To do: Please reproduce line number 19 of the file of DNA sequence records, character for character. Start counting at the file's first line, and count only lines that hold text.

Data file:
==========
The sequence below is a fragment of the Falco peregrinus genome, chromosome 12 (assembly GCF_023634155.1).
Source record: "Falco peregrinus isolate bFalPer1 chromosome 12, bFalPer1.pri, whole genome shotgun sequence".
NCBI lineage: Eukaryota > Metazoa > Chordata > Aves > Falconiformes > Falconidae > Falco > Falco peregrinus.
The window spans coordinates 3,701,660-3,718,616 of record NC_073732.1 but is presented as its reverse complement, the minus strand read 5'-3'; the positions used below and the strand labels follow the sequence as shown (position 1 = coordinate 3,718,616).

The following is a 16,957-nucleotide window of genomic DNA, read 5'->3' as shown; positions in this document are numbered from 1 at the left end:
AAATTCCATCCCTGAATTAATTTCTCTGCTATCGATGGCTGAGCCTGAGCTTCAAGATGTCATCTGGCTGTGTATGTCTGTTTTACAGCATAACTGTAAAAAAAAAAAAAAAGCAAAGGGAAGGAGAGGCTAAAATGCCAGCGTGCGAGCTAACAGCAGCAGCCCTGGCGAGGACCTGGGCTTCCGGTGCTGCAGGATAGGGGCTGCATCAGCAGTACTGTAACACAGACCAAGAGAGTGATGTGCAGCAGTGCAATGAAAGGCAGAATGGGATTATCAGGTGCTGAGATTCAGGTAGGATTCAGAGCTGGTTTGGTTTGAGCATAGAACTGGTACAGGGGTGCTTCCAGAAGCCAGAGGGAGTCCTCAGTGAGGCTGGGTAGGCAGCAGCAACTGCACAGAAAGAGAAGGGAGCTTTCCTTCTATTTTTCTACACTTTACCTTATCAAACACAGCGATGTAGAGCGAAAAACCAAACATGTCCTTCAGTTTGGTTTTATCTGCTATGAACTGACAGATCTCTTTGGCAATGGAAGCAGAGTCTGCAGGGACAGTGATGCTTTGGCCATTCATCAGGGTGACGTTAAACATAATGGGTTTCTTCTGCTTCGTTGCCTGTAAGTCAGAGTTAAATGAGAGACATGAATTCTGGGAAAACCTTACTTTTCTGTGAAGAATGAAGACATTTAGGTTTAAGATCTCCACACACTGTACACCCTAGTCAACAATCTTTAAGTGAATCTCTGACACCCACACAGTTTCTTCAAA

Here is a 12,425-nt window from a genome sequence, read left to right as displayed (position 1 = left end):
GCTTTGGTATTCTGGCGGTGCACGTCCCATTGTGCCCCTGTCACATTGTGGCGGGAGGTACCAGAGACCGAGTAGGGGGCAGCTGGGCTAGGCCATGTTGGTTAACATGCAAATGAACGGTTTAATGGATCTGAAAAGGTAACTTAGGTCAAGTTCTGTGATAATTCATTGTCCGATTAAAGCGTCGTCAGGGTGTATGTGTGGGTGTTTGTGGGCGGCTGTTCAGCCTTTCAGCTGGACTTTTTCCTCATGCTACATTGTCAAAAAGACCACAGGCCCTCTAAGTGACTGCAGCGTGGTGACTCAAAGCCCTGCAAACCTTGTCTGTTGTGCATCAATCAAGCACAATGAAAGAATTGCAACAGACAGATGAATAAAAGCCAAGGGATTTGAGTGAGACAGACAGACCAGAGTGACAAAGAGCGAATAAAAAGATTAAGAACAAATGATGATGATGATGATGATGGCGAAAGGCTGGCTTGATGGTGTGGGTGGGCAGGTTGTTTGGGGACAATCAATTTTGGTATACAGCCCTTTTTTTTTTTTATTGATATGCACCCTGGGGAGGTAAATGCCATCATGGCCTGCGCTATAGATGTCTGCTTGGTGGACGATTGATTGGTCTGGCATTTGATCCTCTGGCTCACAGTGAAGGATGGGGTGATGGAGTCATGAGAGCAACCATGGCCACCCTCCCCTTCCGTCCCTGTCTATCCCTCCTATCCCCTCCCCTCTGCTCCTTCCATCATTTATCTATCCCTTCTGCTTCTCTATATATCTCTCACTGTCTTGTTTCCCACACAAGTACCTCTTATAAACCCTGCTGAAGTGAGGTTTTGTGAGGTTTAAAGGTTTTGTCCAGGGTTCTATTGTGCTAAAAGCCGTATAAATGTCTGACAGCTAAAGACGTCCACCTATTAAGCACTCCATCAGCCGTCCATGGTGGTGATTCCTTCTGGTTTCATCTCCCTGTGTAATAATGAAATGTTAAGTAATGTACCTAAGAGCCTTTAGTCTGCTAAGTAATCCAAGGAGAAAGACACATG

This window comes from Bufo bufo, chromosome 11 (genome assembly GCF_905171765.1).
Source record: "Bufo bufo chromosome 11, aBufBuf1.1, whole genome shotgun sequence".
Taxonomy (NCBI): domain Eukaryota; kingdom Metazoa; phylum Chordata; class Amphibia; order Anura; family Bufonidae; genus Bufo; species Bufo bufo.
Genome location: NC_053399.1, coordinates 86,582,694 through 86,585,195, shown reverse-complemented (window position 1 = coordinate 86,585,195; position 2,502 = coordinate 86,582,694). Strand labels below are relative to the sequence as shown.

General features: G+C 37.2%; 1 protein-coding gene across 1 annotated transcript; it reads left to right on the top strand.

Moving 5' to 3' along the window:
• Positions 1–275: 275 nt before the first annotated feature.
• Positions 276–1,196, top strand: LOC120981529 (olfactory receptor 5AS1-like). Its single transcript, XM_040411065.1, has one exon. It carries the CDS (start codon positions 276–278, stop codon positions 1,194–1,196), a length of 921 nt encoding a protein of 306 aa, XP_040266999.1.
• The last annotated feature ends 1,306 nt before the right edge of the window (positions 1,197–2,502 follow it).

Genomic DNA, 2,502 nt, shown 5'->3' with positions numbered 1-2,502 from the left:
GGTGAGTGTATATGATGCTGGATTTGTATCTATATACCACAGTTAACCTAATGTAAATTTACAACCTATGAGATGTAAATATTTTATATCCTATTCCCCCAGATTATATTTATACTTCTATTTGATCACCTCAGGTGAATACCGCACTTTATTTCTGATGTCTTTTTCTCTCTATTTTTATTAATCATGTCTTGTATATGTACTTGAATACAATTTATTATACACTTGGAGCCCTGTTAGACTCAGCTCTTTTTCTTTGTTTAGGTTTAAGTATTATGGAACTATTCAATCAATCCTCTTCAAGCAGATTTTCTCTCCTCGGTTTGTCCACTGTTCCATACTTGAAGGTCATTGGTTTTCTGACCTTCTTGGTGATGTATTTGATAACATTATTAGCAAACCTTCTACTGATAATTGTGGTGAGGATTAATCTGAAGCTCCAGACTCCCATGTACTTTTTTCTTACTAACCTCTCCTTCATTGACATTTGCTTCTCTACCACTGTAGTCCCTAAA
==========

GGTGAGTGTATATGATGCTGGATTTGTATCTATATACCACAGTTAACCTAATGTAAATTTACAACCTATGAGATGTAAATATTTTATATCCTATTCCCCCAGATTATATTTATACTTCTATTTGATCACCTCAGGTGAATACCGCACTTTATTTCTGATGTCTTTTTCTCTCTATTTTTATTAATCATGTCTTGTATATGTACTTGAATACAATTTATTATACACTTGGAGCCCTGTTAGACTCAGCTCTTTTTCTTTGTTTAGGTTTAAGTATTATGGAACTATTCAATCAATCCTCTTCAAGCAGATTTTCTCTCCTCGGTTTGTCCACTGTTCCATACTTGAAGGTCATTGGTTTTCTGACCTTCTTGGTGATGTATTTGATAACATTATTAGCAAACCTTCTACTGATAATTGTGGTGAGGATTAATCTGAAGCTCCAGACTCCCATGTACTTTTTTCTTACTAACCTCTCCTTCATTGACATTTGCTTCTCTACCACTGTAGTCCCTAAA